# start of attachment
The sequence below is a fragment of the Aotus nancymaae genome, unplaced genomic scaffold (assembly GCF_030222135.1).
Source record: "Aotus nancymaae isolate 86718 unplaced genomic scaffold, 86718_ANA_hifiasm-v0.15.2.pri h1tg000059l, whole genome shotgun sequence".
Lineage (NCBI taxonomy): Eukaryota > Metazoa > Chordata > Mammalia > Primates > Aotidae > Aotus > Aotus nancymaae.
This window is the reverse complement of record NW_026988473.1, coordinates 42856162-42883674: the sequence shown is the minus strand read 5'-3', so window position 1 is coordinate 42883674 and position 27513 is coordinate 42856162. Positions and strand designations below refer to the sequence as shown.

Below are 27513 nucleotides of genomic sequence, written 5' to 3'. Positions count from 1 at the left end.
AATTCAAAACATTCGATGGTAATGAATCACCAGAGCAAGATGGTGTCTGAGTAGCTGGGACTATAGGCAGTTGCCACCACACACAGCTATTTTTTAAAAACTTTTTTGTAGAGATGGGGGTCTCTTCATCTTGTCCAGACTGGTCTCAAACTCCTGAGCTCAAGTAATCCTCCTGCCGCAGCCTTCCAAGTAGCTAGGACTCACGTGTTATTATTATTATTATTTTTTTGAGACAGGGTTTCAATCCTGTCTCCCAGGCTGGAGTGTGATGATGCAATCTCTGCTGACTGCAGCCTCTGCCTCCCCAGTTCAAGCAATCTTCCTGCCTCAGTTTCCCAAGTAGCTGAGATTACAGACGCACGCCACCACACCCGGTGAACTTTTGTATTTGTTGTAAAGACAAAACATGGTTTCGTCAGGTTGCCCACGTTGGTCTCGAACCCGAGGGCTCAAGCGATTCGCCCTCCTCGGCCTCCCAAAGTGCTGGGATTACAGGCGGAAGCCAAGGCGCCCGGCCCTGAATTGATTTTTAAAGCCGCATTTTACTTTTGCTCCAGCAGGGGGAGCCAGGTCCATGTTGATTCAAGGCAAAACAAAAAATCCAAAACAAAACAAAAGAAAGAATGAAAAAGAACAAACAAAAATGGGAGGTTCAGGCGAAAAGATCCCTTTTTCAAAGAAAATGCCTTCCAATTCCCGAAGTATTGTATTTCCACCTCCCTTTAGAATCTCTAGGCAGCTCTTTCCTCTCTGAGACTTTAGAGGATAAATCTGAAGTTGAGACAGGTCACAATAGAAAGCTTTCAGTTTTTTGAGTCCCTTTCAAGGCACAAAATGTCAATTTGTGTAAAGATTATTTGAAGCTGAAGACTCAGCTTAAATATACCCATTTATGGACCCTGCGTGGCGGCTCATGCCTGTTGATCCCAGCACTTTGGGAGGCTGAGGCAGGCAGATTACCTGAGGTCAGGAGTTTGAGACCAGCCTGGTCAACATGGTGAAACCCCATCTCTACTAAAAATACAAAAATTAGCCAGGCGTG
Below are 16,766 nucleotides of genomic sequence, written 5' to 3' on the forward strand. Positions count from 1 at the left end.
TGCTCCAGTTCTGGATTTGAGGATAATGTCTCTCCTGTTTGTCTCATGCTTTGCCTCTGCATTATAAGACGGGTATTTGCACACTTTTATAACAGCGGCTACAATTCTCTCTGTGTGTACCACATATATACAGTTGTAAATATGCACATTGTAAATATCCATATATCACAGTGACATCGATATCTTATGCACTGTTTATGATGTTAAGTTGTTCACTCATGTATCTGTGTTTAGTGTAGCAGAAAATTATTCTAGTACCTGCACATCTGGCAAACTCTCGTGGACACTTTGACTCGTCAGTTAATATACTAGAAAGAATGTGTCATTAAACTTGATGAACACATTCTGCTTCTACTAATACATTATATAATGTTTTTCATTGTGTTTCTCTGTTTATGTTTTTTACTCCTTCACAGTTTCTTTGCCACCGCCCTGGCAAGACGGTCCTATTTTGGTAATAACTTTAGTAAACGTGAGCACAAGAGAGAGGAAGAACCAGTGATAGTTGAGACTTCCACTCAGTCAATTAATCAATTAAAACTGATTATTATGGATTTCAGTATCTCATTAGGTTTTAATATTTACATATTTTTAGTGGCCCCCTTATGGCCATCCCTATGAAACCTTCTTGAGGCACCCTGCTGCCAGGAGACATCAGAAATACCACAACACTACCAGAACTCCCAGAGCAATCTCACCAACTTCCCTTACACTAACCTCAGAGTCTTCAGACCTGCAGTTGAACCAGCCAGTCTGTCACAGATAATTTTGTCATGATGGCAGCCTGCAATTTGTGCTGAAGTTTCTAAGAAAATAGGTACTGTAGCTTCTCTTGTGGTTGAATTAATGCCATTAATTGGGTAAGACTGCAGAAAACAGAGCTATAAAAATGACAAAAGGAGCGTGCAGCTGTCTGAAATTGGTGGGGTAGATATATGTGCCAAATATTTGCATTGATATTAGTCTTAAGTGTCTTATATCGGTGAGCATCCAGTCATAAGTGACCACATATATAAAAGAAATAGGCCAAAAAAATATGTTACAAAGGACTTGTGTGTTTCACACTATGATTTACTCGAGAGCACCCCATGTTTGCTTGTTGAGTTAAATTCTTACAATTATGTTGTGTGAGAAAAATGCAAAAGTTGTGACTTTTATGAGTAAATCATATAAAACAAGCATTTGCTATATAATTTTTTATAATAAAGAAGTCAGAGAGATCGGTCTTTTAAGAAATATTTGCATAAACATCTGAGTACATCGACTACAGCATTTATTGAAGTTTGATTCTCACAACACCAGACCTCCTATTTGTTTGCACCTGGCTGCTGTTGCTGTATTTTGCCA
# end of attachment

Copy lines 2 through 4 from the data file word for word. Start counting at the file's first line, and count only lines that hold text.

Source record: "Aotus nancymaae isolate 86718 unplaced genomic scaffold, 86718_ANA_hifiasm-v0.15.2.pri h1tg000059l, whole genome shotgun sequence".
Lineage (NCBI taxonomy): Eukaryota > Metazoa > Chordata > Mammalia > Primates > Aotidae > Aotus > Aotus nancymaae.
This window is the reverse complement of record NW_026988473.1, coordinates 42856162-42883674: the sequence shown is the minus strand read 5'-3', so window position 1 is coordinate 42883674 and position 27513 is coordinate 42856162. Positions and strand designations below refer to the sequence as shown.